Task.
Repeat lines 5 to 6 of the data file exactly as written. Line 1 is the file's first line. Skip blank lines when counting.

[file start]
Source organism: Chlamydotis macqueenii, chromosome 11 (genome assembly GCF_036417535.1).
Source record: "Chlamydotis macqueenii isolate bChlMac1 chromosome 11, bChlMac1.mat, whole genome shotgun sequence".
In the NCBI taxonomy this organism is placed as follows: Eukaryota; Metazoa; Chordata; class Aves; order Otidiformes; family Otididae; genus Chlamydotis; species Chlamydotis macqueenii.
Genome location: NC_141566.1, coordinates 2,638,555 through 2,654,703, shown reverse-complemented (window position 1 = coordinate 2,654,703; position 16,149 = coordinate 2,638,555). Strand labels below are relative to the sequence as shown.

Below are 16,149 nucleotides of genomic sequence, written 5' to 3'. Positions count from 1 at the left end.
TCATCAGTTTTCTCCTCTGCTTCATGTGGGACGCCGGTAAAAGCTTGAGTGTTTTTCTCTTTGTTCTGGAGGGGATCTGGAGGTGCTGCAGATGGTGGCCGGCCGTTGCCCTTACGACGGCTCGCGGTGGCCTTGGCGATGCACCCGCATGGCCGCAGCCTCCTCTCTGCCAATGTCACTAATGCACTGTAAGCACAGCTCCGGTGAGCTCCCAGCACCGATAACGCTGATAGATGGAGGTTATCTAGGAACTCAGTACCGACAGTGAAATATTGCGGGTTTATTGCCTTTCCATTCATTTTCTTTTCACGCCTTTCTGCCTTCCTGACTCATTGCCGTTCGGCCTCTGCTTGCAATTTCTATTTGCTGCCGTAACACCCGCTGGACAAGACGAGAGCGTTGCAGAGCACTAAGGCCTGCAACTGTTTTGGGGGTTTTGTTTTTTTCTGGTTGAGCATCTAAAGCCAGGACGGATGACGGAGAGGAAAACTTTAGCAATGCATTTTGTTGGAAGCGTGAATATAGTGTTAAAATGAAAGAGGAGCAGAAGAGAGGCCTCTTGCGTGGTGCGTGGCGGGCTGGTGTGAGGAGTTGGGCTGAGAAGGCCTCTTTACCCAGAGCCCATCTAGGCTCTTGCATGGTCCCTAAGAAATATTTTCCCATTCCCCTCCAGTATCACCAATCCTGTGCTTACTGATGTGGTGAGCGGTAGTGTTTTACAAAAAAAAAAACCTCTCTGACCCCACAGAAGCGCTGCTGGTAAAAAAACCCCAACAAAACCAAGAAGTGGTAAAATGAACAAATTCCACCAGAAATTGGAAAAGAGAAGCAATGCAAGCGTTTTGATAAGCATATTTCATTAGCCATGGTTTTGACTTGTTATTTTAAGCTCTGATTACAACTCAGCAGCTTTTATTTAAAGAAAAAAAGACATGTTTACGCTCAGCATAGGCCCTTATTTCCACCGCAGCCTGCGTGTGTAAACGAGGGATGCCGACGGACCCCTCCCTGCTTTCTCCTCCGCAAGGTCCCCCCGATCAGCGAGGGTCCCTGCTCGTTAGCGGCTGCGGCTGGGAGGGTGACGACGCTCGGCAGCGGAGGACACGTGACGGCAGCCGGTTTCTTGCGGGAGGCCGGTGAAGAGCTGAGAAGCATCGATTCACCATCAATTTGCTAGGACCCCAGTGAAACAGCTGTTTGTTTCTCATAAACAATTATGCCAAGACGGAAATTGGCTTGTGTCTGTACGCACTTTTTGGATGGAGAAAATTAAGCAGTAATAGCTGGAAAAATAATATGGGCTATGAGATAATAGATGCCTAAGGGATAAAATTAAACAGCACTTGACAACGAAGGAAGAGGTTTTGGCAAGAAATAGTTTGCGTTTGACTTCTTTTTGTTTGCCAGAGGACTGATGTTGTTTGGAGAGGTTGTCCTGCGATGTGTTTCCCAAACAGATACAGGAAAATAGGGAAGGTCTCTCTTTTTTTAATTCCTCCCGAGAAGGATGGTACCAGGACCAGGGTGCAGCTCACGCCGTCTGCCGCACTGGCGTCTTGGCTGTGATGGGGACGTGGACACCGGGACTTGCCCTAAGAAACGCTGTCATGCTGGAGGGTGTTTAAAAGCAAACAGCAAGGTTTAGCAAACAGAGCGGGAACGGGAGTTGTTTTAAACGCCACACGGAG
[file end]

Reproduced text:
Below are 16,149 nucleotides of genomic sequence, written 5' to 3'. Positions count from 1 at the left end.
TCATCAGTTTTCTCCTCTGCTTCATGTGGGACGCCGGTAAAAGCTTGAGTGTTTTTCTCTTTGTTCTGGAGGGGATCTGGAGGTGCTGCAGATGGTGGCCGGCCGTTGCCCTTACGACGGCTCGCGGTGGCCTTGGCGATGCACCCGCATGGCCGCAGCCTCCTCTCTGCCAATGTCACTAATGCACTGTAAGCACAGCTCCGGTGAGCTCCCAGCACCGATAACGCTGATAGATGGAGGTTATCTAGGAACTCAGTACCGACAGTGAAATATTGCGGGTTTATTGCCTTTCCATTCATTTTCTTTTCACGCCTTTCTGCCTTCCTGACTCATTGCCGTTCGGCCTCTGCTTGCAATTTCTATTTGCTGCCGTAACACCCGCTGGACAAGACGAGAGCGTTGCAGAGCACTAAGGCCTGCAACTGTTTTGGGGGTTTTGTTTTTTTCTGGTTGAGCATCTAAAGCCAGGACGGATGACGGAGAGGAAAACTTTAGCAATGCATTTTGTTGGAAGCGTGAATATAGTGTTAAAATGAAAGAGGAGCAGAAGAGAGGCCTCTTGCGTGGTGCGTGGCGGGCTGGTGTGAGGAGTTGGGCTGAGAAGGCCTCTTTACCCAGAGCCCATCTAGGCTCTTGCATGGTCCCTAAGAAATATTTTCCCATTCCCCTCCAGTATCACCAATCCTGTGCTTACTGATGTGGTGAGCGGTAGTGTTTTACAAAAAAAAAAACCTCTCTGACCCCACAGAAGCGCTGCTGGTAAAAAAACCCCAACAAAACCAAGAAGTGGTAAAATGAACAAATTCCACCAGAAATTGGAAAAGAGAAGCAATGCAAGCGTTTTGATAAGCATATTTCATTAGCCATGGTTTTGACTTGTTATTTTAAGCTCTGATTACAACTCAGCAGCTTTTATTTAAAGAAAAAAAGACATGTTTACGCTCAGCATAGGCCCTTATTTCCACCGCAGCCTGCGTGTGTAAACGAGGGATGCCGACGGACCCCTCCCTGCTTTCTCCTCCGCAAGGTCCCCCCGATCAGCGAGGGTCCCTGCTCGTTAGCGGCTGCGGCTGGGAGGGTGACGACGCTCGGCAGCGGAGGACACGTGACGGCAGCCGGTTTCTTGCGGGAGGCCGGTGAAGAGCTGAGAAGCATCGATTCACCATCAATTTGCTAGGACCCCAGTGAAACAGCTGTTTGTTTCTCATAAACAATTATGCCAAGACGGAAATTGGCTTGTGTCTGTACGCACTTTTTGGATGGAGAAAATTAAGCAGTAATAGCTGGAAAAATAATATGGGCTATGAGATAATAGATGCCTAAGGGATAAAATTAAACAGCACTTGACAACGAAGGAAGAGGTTTTGGCAAGAAATAGTTTGCGTTTGACTTCTTTTTGTTTGCCAGAGGACTGATGTTGTTTGGAGAGGTTGTCCTGCGATGTGTTTCCCAAACAGATACAGGAAAATAGGGAAGGTCTCTCTTTTTTTAATTCCTCCCGAGAAGGATGGTACCAGGACCAGGGTGCAGCTCACGCCGTCTGCCGCACTGGCGTCTTGGCTGTGATGGGGACGTGGACACCGGGACTTGCCCTAAGAAACGCTGTCATGCTGGAGGGTGTTTAAAAGCAAACAGCAAGGTTTAGCAAACAGAGCGGGAACGGGAGTTGTTTTAAACGCCACACGGAG